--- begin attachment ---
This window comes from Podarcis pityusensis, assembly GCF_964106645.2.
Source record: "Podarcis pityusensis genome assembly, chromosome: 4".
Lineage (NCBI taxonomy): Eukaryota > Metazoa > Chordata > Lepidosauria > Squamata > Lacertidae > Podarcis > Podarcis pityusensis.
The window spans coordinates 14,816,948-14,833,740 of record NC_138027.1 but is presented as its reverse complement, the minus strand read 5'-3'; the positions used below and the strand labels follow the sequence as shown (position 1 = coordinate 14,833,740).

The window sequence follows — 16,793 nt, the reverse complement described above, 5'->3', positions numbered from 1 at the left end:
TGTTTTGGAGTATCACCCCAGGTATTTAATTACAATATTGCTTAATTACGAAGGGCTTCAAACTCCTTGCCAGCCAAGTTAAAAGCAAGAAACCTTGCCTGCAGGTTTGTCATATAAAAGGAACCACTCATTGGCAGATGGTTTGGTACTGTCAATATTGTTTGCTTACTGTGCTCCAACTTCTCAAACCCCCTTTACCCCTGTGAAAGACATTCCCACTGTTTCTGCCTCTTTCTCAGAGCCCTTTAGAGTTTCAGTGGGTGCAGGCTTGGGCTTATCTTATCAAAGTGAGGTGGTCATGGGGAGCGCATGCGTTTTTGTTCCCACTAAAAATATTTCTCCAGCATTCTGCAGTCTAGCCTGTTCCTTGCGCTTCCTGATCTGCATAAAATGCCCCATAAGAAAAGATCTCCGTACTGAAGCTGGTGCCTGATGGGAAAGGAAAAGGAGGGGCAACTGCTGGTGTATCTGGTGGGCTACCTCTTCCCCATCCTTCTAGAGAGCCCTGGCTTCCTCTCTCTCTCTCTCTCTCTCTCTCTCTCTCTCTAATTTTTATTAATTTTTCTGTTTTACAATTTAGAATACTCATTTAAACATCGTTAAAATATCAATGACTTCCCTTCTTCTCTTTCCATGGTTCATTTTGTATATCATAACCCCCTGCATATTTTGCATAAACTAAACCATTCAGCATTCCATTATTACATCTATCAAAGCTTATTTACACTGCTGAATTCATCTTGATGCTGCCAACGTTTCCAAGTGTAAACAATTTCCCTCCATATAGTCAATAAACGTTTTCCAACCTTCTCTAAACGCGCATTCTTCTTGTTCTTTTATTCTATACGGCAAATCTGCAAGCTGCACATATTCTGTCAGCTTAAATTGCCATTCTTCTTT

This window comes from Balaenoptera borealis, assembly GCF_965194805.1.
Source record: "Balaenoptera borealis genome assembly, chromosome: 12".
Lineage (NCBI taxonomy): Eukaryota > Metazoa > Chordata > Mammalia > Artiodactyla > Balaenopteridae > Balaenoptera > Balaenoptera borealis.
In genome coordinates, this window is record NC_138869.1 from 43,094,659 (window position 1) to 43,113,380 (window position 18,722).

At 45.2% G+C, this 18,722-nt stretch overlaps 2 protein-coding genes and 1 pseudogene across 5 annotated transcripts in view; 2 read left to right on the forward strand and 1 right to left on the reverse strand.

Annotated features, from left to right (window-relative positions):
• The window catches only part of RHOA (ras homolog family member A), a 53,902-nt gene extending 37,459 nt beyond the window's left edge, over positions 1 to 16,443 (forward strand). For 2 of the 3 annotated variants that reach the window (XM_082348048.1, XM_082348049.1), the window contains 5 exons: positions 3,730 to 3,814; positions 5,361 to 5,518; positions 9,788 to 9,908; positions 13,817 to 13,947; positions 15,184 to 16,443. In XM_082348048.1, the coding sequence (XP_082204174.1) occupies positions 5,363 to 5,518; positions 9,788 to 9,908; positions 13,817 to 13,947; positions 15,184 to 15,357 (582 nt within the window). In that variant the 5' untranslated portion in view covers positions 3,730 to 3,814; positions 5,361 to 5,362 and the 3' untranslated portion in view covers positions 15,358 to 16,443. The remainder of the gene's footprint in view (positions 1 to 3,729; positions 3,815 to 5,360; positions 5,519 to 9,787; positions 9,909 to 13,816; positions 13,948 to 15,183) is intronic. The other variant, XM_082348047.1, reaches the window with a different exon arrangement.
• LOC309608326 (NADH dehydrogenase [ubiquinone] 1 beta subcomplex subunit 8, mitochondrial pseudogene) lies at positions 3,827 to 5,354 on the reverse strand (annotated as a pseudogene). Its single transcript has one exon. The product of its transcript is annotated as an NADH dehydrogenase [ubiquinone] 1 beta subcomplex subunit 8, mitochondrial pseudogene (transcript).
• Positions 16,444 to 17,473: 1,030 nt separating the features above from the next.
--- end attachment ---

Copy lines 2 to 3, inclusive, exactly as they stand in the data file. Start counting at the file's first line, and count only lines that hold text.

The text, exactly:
Source record: "Podarcis pityusensis genome assembly, chromosome: 4".
Lineage (NCBI taxonomy): Eukaryota > Metazoa > Chordata > Lepidosauria > Squamata > Lacertidae > Podarcis > Podarcis pityusensis.